What you need to know:

PI is a genetic defect in a child’s immune system. It’s more common than you think, it’s chronic, and if untreated, it can be deadly.

It affects as many as 1 million children and young adults – more common than childhood leukemia and lymphoma combined.

PI causes the usual childhood illnesses to occur an unusual amount of times.

There are 10 warning signs of the disease, and a simple and inexpensive blood test can identify the disorder in over 95% of the cases.

Once diagnosed, there are several treatment options that can provide a good quality of life and in some cases, even a cure.

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To date, there are 35 Jeffrey Modell Research and Diagnostic Centers in the U.S., Canada, Europe, Middle East, and Asia. Recently they established collaboration with the NIH and Affymetrix to develop a Gene Chip using Microarray technology to do Newborn Screening of Severe Combined Immune Deficiency. The Modells have raised over $40 million for research and education since starting the Foundation in 1987.Focus

  • To affirm its absolute commitments to clinical and basic research in order to better understand and treat Primary Immunodeficiencies.
  • To serve as a national and international source for the dissemination of information and education into the diagnosis and treatment of genetic immunodeficiencies.
  • To serve as a tireless, compassionate advocate on behalf of patients and families to assure their access to excellent and comprehensive care.
  • To promote public awareness of the Primary Immunodeficiency diseases through programs involving our lawmakers as well as lay, scientific, and medical communities.
  • To affirm its commitment to turn pain, despair and suffering of immunodeficient children and adults into comfort and hope.

Further reading:

Genetic Breakthroughs for Today

Three announcements that could have a big impact on genetic testing:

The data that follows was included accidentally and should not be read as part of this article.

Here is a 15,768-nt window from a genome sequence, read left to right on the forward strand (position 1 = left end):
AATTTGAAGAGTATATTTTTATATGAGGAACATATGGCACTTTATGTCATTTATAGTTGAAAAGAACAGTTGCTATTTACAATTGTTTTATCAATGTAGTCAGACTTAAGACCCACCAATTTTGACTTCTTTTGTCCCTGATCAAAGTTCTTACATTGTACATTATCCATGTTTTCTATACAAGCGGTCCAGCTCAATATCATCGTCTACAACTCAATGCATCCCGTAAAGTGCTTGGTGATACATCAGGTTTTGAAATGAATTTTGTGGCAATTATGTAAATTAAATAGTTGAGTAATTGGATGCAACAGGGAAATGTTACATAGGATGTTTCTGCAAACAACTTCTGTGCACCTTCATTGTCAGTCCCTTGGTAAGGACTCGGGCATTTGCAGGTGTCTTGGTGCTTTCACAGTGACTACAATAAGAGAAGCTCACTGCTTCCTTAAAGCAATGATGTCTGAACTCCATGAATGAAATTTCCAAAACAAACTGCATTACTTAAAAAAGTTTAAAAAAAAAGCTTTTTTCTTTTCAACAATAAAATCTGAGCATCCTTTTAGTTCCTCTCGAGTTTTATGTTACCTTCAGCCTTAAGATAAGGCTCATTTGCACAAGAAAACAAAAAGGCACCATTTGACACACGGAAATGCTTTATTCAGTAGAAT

Scientists have developed a new technique to identify genes that increase the chance of women developing breast cancer. They hope it will lead to a single blood test which would reveal a woman’s risk of getting the disease.

Scientists found two genes responsible for breast cancer two years ago. But now new research led by Cancer Research UK’s Cambridge Research Institute, published in the Nature journal, has found five more.

The Swedish National Board of Health and Welfare has approved the highly-controversial procedure for three families whose children risk dying unless they receive a transplant of healthy stem cells from a sibling with a tissue match.

But for the first time authorities will allow the embryos to be screened to find a tissue match for a sick sibling, in a process called human leukocyte antigen testing (HLA).

Prize4Life — an X-PRIZE-style competition intended to stimulate innovation and produce tangible results in ALS (Amyotrophic Lateral Sclerosis) research — recently awarded its first prizes: Five researchers each received $15,000 to develop a biomarker for tracking the progression of ALS, a fatal disease.

Such a biomarker would enable scientists to test for ALS before the visible onset of symptoms, similar to markers in the blood of AIDS patients.

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Hsien at Eye on DNA and Steven at The genes Sherpa will probably post their comments on these findings.

My posts on the same subjects from before:

10 Tips: how to search for genetic conditions